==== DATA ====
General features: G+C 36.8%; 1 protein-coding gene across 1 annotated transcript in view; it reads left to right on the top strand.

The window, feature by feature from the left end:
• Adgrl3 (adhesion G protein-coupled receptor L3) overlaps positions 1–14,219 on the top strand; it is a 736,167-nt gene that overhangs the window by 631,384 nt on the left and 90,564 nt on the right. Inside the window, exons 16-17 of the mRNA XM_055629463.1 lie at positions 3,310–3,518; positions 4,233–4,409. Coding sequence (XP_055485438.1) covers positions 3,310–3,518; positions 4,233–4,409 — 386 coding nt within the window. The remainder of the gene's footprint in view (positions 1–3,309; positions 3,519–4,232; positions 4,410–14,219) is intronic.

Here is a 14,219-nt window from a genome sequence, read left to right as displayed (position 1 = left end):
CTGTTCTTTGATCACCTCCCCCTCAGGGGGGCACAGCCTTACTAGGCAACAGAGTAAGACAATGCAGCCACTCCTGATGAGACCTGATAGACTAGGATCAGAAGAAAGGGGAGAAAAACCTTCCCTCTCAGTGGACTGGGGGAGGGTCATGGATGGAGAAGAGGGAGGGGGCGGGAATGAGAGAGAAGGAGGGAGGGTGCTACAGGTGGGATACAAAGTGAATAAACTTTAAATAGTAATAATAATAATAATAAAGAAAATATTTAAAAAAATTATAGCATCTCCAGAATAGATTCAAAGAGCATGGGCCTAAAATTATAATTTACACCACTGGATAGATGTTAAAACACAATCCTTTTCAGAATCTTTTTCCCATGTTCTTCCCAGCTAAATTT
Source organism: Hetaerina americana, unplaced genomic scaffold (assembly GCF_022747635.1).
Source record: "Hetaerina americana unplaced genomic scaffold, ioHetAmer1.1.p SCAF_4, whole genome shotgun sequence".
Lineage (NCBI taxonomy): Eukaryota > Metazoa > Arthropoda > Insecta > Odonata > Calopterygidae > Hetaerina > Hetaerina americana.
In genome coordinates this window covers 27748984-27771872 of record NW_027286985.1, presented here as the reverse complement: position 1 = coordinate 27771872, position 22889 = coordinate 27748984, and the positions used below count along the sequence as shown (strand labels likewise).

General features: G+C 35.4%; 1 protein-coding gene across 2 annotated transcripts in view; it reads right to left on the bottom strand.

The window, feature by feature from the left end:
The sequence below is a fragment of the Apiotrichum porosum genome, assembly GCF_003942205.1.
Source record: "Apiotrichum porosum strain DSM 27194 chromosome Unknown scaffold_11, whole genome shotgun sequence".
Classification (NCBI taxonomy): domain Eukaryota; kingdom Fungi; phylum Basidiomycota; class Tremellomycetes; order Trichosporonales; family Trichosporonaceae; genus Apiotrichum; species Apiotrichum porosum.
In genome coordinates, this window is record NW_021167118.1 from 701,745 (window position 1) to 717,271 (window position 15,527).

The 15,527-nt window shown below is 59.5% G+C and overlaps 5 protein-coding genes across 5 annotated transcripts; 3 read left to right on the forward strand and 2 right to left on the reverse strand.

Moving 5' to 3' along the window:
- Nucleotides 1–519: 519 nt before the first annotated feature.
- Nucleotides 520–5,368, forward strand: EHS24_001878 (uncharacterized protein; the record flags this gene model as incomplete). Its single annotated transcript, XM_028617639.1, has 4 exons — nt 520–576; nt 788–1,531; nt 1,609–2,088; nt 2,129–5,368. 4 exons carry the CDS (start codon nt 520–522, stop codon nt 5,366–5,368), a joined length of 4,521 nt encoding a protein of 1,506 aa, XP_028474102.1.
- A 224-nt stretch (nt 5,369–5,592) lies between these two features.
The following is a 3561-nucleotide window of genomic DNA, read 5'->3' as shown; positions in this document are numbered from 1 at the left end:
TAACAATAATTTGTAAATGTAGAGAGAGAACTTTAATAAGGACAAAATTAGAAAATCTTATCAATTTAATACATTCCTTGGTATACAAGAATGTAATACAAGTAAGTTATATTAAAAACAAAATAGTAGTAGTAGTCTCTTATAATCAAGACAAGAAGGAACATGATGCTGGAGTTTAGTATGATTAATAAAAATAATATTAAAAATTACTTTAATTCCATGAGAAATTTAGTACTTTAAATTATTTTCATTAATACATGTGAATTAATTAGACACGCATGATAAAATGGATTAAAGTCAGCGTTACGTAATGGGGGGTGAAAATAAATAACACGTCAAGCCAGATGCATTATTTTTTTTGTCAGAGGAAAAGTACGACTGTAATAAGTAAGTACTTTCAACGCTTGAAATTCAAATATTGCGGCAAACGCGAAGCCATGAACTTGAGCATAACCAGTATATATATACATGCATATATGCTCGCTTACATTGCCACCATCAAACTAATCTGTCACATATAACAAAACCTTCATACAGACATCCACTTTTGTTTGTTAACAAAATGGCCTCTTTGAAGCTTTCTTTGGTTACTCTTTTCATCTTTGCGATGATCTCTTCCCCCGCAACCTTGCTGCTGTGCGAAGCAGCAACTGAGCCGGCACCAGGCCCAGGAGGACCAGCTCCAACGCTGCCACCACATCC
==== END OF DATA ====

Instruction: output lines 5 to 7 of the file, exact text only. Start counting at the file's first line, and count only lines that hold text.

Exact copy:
CTGTTCTTTGATCACCTCCCCCTCAGGGGGGCACAGCCTTACTAGGCAACAGAGTAAGACAATGCAGCCACTCCTGATGAGACCTGATAGACTAGGATCAGAAGAAAGGGGAGAAAAACCTTCCCTCTCAGTGGACTGGGGGAGGGTCATGGATGGAGAAGAGGGAGGGGGCGGGAATGAGAGAGAAGGAGGGAGGGTGCTACAGGTGGGATACAAAGTGAATAAACTTTAAATAGTAATAATAATAATAATAAAGAAAATATTTAAAAAAATTATAGCATCTCCAGAATAGATTCAAAGAGCATGGGCCTAAAATTATAATTTACACCACTGGATAGATGTTAAAACACAATCCTTTTCAGAATCTTTTTCCCATGTTCTTCCCAGCTAAATTT
Source organism: Hetaerina americana, unplaced genomic scaffold (assembly GCF_022747635.1).
Source record: "Hetaerina americana unplaced genomic scaffold, ioHetAmer1.1.p SCAF_4, whole genome shotgun sequence".